Conjugated Hyperbilirubinemia: Screening and Treatment in Older Infants and Children. (2007)

Jaundice refers to yellow discoloration of the skin, sclera, mucous membranes, and body fluids. It is a common problem that can be the presenting sign for many disorders. The challenge for the physician is to identify patients who need additional evaluation. The differential diagnosis for jaundice is age-specific; this review addresses the causative conditions in infants beyond the newborn period, older children, and adolescents.

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Jaundice in Older Children and Adolescents. (2001)

  1. Describe the basic physiology of bilirubin metabolism, the two standard laboratory methods for its fractionation, and the classification of jaundice.
  2. Characterize the features of Gilbert disease.
  3. Identify the leading infectious cause of acute jaundice in older children and adolescents.
  4. Delineate the clinical and biochemical features of Wilson disease and autoimmune hepatitis.
  5. Compare and contrast liver function tests and tests of liver function.
  6. Describe the “worrisome” clinical and laboratory signs of hepatic synthetic dysfunction in jaundiced patients that should prompt an immediate referral to a center whHere liver transplantation is available.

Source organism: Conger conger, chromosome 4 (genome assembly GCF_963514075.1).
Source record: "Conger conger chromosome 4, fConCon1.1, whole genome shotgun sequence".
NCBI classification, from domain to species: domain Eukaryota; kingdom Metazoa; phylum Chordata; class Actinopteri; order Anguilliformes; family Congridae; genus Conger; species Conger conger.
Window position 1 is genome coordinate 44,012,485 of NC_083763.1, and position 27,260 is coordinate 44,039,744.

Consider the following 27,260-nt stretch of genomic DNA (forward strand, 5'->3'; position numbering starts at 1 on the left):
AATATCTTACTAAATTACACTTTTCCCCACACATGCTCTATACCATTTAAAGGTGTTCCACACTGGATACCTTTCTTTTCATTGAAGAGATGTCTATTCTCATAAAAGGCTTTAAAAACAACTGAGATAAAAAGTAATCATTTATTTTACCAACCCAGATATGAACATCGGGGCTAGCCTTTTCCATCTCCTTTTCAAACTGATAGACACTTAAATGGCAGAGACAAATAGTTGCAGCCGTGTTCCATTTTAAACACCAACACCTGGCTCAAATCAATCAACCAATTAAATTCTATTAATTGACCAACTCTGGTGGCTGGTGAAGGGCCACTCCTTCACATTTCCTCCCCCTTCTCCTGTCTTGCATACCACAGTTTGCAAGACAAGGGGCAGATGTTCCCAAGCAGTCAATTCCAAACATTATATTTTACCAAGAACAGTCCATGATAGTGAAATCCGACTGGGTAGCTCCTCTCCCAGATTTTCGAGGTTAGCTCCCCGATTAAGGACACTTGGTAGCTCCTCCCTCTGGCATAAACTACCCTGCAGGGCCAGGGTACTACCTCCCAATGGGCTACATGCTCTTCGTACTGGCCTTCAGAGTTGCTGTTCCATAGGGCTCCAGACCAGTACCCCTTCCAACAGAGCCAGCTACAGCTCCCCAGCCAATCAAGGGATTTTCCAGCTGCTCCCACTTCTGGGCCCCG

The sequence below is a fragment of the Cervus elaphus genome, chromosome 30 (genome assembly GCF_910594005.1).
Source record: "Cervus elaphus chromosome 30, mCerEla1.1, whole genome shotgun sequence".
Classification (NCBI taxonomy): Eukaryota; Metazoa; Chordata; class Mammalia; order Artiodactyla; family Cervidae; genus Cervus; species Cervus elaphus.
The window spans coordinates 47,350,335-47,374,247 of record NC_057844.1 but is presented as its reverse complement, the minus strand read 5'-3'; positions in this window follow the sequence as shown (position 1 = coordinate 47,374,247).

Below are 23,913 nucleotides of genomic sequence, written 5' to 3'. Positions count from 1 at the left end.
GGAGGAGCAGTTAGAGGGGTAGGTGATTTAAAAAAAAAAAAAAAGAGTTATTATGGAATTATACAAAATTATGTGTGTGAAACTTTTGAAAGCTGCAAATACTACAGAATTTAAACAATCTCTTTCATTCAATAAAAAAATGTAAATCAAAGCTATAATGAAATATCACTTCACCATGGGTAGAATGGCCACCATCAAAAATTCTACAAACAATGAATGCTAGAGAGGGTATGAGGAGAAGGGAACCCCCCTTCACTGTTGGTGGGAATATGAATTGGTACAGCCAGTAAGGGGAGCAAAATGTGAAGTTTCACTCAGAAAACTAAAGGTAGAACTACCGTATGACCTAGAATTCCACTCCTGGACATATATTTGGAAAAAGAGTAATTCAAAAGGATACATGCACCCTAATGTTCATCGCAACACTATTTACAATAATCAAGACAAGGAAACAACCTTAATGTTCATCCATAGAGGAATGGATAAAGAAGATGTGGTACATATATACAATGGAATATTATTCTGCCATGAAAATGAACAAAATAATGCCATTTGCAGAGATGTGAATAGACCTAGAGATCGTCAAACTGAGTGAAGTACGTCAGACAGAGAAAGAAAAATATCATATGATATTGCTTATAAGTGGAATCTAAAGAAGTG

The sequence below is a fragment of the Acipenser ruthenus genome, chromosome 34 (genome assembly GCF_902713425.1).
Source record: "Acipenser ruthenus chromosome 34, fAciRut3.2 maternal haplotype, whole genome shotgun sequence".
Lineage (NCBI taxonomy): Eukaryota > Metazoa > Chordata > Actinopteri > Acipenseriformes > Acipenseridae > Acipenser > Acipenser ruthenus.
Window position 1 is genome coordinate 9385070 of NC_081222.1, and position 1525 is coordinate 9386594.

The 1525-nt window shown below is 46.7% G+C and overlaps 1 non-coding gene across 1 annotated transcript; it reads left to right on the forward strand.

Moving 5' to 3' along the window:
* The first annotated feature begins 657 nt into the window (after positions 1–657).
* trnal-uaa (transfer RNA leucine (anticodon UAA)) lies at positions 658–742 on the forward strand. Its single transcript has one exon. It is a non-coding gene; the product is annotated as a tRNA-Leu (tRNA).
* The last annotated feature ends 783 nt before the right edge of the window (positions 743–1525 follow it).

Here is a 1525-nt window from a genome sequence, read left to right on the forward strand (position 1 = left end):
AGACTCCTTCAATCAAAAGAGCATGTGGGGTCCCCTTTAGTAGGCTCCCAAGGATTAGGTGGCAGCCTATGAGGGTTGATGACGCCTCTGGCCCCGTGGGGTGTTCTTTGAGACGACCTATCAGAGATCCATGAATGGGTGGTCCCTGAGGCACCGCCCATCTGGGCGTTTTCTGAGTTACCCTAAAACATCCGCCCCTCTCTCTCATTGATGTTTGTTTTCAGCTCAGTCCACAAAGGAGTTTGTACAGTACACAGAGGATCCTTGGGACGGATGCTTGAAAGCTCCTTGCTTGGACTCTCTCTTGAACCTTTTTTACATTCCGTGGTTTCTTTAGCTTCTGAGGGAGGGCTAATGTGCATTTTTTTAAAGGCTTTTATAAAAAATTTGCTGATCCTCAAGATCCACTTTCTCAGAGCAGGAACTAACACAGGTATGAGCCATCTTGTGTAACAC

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Diagnostic approach to the patient with jaundice. (2011)

Jaundice is caused by many disease processes ranging from benign to life threatening. History and physical examination remain important tools in evaluating the etiology of jaundice. The conjugation state of bilirubin, along with other laboratory tests judiciously ordered, can guide the provider toward category of illness. Hyperbilirubinemia may be categorized as to its etiology: unconjugated/prehepatic, intrahepatic, or extrahepatic/obstructive. Referral should be considered when likelihood of malignancy, chronic autoimmune condition, or need for intervention exists.

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Book Chapter: Diagnostic Approach to Jaundice from Feldman: Sleisenger and Fordtran’s Gastrointestinal and Liver Disease, 9th ed. (2010)

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